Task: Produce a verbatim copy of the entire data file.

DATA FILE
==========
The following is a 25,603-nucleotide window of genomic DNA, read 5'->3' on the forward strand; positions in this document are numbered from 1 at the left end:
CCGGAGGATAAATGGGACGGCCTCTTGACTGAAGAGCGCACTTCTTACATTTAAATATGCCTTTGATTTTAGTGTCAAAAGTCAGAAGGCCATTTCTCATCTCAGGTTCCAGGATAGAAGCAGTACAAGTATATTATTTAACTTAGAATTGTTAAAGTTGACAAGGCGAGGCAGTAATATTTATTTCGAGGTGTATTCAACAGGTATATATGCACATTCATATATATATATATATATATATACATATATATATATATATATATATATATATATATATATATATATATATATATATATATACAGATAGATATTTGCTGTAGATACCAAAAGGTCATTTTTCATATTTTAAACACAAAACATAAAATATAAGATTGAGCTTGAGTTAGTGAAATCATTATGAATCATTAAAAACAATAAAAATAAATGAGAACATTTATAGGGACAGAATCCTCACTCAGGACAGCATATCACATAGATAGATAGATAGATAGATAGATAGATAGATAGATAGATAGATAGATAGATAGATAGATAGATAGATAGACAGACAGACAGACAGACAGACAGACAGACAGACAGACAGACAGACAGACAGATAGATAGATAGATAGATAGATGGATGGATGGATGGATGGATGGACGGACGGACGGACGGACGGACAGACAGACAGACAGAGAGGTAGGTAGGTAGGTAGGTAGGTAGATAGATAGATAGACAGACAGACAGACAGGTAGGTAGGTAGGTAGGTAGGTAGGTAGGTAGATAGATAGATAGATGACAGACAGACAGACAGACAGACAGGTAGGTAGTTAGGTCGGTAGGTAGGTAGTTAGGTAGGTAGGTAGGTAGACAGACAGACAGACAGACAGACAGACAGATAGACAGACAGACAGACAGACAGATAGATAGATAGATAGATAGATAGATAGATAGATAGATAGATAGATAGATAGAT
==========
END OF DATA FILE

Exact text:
The following is a 25,603-nucleotide window of genomic DNA, read 5'->3' on the forward strand; positions in this document are numbered from 1 at the left end:
CCGGAGGATAAATGGGACGGCCTCTTGACTGAAGAGCGCACTTCTTACATTTAAATATGCCTTTGATTTTAGTGTCAAAAGTCAGAAGGCCATTTCTCATCTCAGGTTCCAGGATAGAAGCAGTACAAGTATATTATTTAACTTAGAATTGTTAAAGTTGACAAGGCGAGGCAGTAATATTTATTTCGAGGTGTATTCAACAGGTATATATGCACATTCATATATATATATATATATATATACATATATATATATATATATATATATATATATATATATATATATATATATATATATATACAGATAGATATTTGCTGTAGATACCAAAAGGTCATTTTTCATATTTTAAACACAAAACATAAAATATAAGATTGAGCTTGAGTTAGTGAAATCATTATGAATCATTAAAAACAATAAAAATAAATGAGAACATTTATAGGGACAGAATCCTCACTCAGGACAGCATATCACATAGATAGATAGATAGATAGATAGATAGATAGATAGATAGATAGATAGATAGATAGATAGATAGATAGATAGACAGACAGACAGACAGACAGACAGACAGACAGACAGACAGACAGACAGACAGATAGATAGATAGATAGATAGATGGATGGATGGATGGATGGATGGACGGACGGACGGACGGACGGACAGACAGACAGACAGAGAGGTAGGTAGGTAGGTAGGTAGGTAGATAGATAGATAGACAGACAGACAGACAGGTAGGTAGGTAGGTAGGTAGGTAGGTAGGTAGATAGATAGATAGATGACAGACAGACAGACAGACAGACAGGTAGGTAGTTAGGTCGGTAGGTAGGTAGTTAGGTAGGTAGGTAGGTAGACAGACAGACAGACAGACAGACAGACAGATAGACAGACAGACAGACAGACAGATAGATAGATAGATAGATAGATAGATAGATAGATAGATAGATAGATAGATAGAT